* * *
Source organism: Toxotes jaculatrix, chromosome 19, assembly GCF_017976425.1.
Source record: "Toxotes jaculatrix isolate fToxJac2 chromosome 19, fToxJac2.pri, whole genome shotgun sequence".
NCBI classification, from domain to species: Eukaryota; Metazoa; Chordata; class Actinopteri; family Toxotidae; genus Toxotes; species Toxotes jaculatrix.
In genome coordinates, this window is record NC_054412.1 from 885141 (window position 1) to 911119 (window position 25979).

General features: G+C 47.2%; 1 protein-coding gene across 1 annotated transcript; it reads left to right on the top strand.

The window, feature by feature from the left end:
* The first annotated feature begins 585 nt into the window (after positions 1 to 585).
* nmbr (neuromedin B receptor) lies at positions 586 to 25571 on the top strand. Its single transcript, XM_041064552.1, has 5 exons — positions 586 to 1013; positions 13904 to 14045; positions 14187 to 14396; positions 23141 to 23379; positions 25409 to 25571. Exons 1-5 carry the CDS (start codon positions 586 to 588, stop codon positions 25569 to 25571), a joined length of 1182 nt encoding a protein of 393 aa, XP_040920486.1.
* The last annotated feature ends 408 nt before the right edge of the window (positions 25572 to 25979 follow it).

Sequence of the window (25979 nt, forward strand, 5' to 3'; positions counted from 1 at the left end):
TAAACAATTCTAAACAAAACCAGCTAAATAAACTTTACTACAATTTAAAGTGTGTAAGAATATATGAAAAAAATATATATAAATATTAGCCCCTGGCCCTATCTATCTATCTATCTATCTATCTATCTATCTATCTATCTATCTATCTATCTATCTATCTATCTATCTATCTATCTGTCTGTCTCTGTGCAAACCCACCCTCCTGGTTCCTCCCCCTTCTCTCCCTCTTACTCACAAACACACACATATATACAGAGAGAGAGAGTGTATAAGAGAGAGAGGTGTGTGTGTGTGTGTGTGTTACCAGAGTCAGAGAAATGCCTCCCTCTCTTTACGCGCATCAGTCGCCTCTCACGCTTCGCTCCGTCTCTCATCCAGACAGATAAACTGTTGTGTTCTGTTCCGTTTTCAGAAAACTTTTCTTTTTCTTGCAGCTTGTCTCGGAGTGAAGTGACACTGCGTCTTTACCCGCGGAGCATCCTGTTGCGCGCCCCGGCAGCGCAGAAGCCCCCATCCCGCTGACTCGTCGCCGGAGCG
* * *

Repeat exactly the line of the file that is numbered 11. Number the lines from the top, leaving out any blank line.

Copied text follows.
TAAACAATTCTAAACAAAACCAGCTAAATAAACTTTACTACAATTTAAAGTGTGTAAGAATATATGAAAAAAATATATATAAATATTAGCCCCTGGCCCTATCTATCTATCTATCTATCTATCTATCTATCTATCTATCTATCTATCTATCTATCTATCTATCTATCTATCTATCTGTCTGTCTCTGTGCAAACCCACCCTCCTGGTTCCTCCCCCTTCTCTCCCTCTTACTCACAAACACACACATATATACAGAGAGAGAGAGTGTATAAGAGAGAGAGGTGTGTGTGTGTGTGTGTGTTACCAGAGTCAGAGAAATGCCTCCCTCTCTTTACGCGCATCAGTCGCCTCTCACGCTTCGCTCCGTCTCTCATCCAGACAGATAAACTGTTGTGTTCTGTTCCGTTTTCAGAAAACTTTTCTTTTTCTTGCAGCTTGTCTCGGAGTGAAGTGACACTGCGTCTTTACCCGCGGAGCATCCTGTTGCGCGCCCCGGCAGCGCAGAAGCCCCCATCCCGCTGACTCGTCGCCGGAGCG